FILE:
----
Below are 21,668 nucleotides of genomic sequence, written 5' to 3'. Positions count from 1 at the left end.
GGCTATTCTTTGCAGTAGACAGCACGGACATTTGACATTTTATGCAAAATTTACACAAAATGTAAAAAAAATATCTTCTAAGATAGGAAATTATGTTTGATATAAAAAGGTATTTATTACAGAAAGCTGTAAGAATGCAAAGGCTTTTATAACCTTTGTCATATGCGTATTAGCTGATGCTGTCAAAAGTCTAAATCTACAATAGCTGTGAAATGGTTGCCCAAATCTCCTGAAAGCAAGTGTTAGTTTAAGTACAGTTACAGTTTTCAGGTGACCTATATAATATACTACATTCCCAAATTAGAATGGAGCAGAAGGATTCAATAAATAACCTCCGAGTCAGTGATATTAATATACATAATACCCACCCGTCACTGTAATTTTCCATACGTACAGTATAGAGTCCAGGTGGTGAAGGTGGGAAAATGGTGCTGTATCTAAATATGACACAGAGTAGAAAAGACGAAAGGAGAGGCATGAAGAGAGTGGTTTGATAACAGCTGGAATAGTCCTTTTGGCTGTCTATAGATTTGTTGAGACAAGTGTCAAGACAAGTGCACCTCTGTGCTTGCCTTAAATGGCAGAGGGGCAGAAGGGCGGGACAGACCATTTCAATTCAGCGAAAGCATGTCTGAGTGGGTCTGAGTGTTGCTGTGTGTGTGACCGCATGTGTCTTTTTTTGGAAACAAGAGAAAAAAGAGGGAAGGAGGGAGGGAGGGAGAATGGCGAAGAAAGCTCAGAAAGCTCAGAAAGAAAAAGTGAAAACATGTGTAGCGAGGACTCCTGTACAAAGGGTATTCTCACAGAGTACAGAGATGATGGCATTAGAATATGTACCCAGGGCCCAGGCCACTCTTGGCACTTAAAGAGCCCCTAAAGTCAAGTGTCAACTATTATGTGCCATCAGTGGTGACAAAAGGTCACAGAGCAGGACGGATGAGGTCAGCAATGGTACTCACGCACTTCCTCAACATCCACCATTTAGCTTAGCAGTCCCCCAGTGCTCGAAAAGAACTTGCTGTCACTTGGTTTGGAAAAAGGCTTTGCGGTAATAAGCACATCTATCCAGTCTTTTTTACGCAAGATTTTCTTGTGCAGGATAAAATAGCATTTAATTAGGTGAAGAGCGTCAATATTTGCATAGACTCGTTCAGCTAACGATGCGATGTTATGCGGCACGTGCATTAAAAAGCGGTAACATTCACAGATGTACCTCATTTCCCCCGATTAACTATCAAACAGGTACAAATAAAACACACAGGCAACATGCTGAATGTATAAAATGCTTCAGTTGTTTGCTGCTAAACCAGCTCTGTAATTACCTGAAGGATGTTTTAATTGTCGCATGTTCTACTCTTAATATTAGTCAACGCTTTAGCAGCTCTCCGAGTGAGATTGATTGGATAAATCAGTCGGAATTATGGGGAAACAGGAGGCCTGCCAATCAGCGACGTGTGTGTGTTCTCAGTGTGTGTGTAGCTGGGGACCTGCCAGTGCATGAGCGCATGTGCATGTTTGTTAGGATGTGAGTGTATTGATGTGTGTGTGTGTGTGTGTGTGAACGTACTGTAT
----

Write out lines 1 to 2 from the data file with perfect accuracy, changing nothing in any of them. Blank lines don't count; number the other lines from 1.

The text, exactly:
Below are 21,668 nucleotides of genomic sequence, written 5' to 3'. Positions count from 1 at the left end.
GGCTATTCTTTGCAGTAGACAGCACGGACATTTGACATTTTATGCAAAATTTACACAAAATGTAAAAAAAATATCTTCTAAGATAGGAAATTATGTTTGATATAAAAAGGTATTTATTACAGAAAGCTGTAAGAATGCAAAGGCTTTTATAACCTTTGTCATATGCGTATTAGCTGATGCTGTCAAAAGTCTAAATCTACAATAGCTGTGAAATGGTTGCCCAAATCTCCTGAAAGCAAGTGTTAGTTTAAGTACAGTTACAGTTTTCAGGTGACCTATATAATATACTACATTCCCAAATTAGAATGGAGCAGAAGGATTCAATAAATAACCTCCGAGTCAGTGATATTAATATACATAATACCCACCCGTCACTGTAATTTTCCATACGTACAGTATAGAGTCCAGGTGGTGAAGGTGGGAAAATGGTGCTGTATCTAAATATGACACAGAGTAGAAAAGACGAAAGGAGAGGCATGAAGAGAGTGGTTTGATAACAGCTGGAATAGTCCTTTTGGCTGTCTATAGATTTGTTGAGACAAGTGTCAAGACAAGTGCACCTCTGTGCTTGCCTTAAATGGCAGAGGGGCAGAAGGGCGGGACAGACCATTTCAATTCAGCGAAAGCATGTCTGAGTGGGTCTGAGTGTTGCTGTGTGTGTGACCGCATGTGTCTTTTTTTGGAAACAAGAGAAAAAAGAGGGAAGGAGGGAGGGAGGGAGAATGGCGAAGAAAGCTCAGAAAGCTCAGAAAGAAAAAGTGAAAACATGTGTAGCGAGGACTCCTGTACAAAGGGTATTCTCACAGAGTACAGAGATGATGGCATTAGAATATGTACCCAGGGCCCAGGCCACTCTTGGCACTTAAAGAGCCCCTAAAGTCAAGTGTCAACTATTATGTGCCATCAGTGGTGACAAAAGGTCACAGAGCAGGACGGATGAGGTCAGCAATGGTACTCACGCACTTCCTCAACATCCACCATTTAGCTTAGCAGTCCCCCAGTGCTCGAAAAGAACTTGCTGTCACTTGGTTTGGAAAAAGGCTTTGCGGTAATAAGCACATCTATCCAGTCTTTTTTACGCAAGATTTTCTTGTGCAGGATAAAATAGCATTTAATTAGGTGAAGAGCGTCAATATTTGCATAGACTCGTTCAGCTAACGATGCGATGTTATGCGGCACGTGCATTAAAAAGCGGTAACATTCACAGATGTACCTCATTTCCCCCGATTAACTATCAAACAGGTACAAATAAAACACACAGGCAACATGCTGAATGTATAAAATGCTTCAGTTGTTTGCTGCTAAACCAGCTCTGTAATTACCTGAAGGATGTTTTAATTGTCGCATGTTCTACTCTTAATATTAGTCAACGCTTTAGCAGCTCTCCGAGTGAGATTGATTGGATAAATCAGTCGGAATTATGGGGAAACAGGAGGCCTGCCAATCAGCGACGTGTGTGTGTTCTCAGTGTGTGTGTAGCTGGGGACCTGCCAGTGCATGAGCGCATGTGCATGTTTGTTAGGATGTGAGTGTATTGATGTGTGTGTGTGTGTGTGTGTGAACGTACTGTAT